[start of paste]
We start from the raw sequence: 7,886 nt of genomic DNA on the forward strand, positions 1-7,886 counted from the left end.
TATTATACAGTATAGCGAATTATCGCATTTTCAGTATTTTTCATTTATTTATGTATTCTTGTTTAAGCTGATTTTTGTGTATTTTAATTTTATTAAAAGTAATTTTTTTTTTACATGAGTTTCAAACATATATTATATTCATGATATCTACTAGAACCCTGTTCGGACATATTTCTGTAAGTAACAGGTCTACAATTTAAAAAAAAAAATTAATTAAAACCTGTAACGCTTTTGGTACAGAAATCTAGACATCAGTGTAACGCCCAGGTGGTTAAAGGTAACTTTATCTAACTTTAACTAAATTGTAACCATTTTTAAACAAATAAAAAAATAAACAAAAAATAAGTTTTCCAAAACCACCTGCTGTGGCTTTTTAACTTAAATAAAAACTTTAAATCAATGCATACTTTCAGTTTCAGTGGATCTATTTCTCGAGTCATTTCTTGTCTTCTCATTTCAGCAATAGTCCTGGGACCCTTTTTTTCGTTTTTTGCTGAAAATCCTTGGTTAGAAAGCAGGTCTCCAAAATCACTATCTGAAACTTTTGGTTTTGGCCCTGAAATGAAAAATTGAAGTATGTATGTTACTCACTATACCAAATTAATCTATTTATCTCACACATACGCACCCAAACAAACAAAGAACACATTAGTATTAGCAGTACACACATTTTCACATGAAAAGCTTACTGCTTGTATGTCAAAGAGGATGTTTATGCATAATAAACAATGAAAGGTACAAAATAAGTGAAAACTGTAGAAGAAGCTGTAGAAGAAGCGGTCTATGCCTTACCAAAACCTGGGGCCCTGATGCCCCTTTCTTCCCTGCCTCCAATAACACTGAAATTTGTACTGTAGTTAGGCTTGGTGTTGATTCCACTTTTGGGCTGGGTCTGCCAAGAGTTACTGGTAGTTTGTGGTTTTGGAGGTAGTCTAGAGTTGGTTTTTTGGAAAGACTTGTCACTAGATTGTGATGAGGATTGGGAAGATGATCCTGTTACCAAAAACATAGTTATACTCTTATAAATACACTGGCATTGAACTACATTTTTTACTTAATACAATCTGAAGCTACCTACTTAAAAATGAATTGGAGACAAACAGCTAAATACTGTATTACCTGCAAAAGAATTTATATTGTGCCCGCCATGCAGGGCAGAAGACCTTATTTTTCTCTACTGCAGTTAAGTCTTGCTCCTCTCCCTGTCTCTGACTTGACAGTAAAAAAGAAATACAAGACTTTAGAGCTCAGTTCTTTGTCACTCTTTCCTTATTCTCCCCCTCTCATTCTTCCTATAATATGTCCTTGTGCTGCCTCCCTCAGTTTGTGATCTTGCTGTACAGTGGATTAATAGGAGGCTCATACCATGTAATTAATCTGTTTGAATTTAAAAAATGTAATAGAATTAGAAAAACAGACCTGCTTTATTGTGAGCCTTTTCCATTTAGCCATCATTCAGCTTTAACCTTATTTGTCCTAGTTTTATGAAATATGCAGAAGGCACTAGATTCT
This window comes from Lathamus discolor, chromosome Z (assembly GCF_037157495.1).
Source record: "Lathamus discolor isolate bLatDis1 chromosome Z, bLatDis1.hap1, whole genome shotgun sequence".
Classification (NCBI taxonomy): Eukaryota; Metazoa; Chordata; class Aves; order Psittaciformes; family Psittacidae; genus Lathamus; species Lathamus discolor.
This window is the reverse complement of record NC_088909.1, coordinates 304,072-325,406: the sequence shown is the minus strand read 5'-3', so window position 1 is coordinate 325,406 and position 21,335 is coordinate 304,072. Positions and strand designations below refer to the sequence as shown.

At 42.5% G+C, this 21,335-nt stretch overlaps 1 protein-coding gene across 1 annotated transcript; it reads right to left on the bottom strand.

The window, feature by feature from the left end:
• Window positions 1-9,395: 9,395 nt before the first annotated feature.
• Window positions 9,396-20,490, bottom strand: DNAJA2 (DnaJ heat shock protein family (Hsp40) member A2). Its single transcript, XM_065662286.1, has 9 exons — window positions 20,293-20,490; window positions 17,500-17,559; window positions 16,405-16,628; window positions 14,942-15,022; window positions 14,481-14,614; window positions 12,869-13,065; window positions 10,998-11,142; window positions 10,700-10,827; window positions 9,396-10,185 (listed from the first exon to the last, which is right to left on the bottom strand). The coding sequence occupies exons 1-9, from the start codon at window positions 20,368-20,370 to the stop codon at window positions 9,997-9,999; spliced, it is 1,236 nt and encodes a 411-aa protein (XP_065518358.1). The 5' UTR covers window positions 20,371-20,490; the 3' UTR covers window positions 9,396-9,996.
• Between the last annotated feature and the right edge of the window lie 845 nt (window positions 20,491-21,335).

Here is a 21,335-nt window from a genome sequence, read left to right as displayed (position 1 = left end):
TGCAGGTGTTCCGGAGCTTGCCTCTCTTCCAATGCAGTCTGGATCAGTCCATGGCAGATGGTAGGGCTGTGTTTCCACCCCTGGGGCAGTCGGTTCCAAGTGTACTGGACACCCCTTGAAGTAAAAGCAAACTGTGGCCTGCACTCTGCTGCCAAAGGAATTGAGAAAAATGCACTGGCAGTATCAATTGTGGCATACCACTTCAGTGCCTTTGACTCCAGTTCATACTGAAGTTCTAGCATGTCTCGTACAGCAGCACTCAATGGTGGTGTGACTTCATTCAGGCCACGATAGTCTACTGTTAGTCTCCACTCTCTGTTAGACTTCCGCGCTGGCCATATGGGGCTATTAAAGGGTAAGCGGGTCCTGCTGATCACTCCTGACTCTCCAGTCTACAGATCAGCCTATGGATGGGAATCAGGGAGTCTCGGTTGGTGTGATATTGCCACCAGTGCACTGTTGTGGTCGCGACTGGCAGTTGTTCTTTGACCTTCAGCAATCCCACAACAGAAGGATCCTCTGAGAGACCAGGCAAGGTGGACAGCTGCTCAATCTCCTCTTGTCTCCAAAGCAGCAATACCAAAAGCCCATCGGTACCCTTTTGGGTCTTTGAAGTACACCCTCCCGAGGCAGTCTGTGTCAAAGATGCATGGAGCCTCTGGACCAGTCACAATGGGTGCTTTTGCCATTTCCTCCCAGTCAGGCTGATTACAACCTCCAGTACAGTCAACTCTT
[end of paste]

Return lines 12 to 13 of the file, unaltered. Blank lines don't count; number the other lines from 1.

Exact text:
Here is a 21,335-nt window from a genome sequence, read left to right as displayed (position 1 = left end):
TGCAGGTGTTCCGGAGCTTGCCTCTCTTCCAATGCAGTCTGGATCAGTCCATGGCAGATGGTAGGGCTGTGTTTCCACCCCTGGGGCAGTCGGTTCCAAGTGTACTGGACACCCCTTGAAGTAAAAGCAAACTGTGGCCTGCACTCTGCTGCCAAAGGAATTGAGAAAAATGCACTGGCAGTATCAATTGTGGCATACCACTTCAGTGCCTTTGACTCCAGTTCATACTGAAGTTCTAGCATGTCTCGTACAGCAGCACTCAATGGTGGTGTGACTTCATTCAGGCCACGATAGTCTACTGTTAGTCTCCACTCTCTGTTAGACTTCCGCGCTGGCCATATGGGGCTATTAAAGGGTAAGCGGGTCCTGCTGATCACTCCTGACTCTCCAGTCTACAGATCAGCCTATGGATGGGAATCAGGGAGTCTCGGTTGGTGTGATATTGCCACCAGTGCACTGTTGTGGTCGCGACTGGCAGTTGTTCTTTGACCTTCAGCAATCCCACAACAGAAGGATCCTCTGAGAGACCAGGCAAGGTGGACAGCTGCTCAATCTCCTCTTGTCTCCAAAGCAGCAATACCAAAAGCCCATCGGTACCCTTTTGGGTCTTTGAAGTACACCCTCCCGAGGCAGTCTGTGTCAAAGATGCATGGAGCCTCTGGACCAGTCACAATGGGTGCTTTTGCCATTTCCTCCCAGTCAGGCTGATTACAACCTCCAGTACAGTCAACTCTT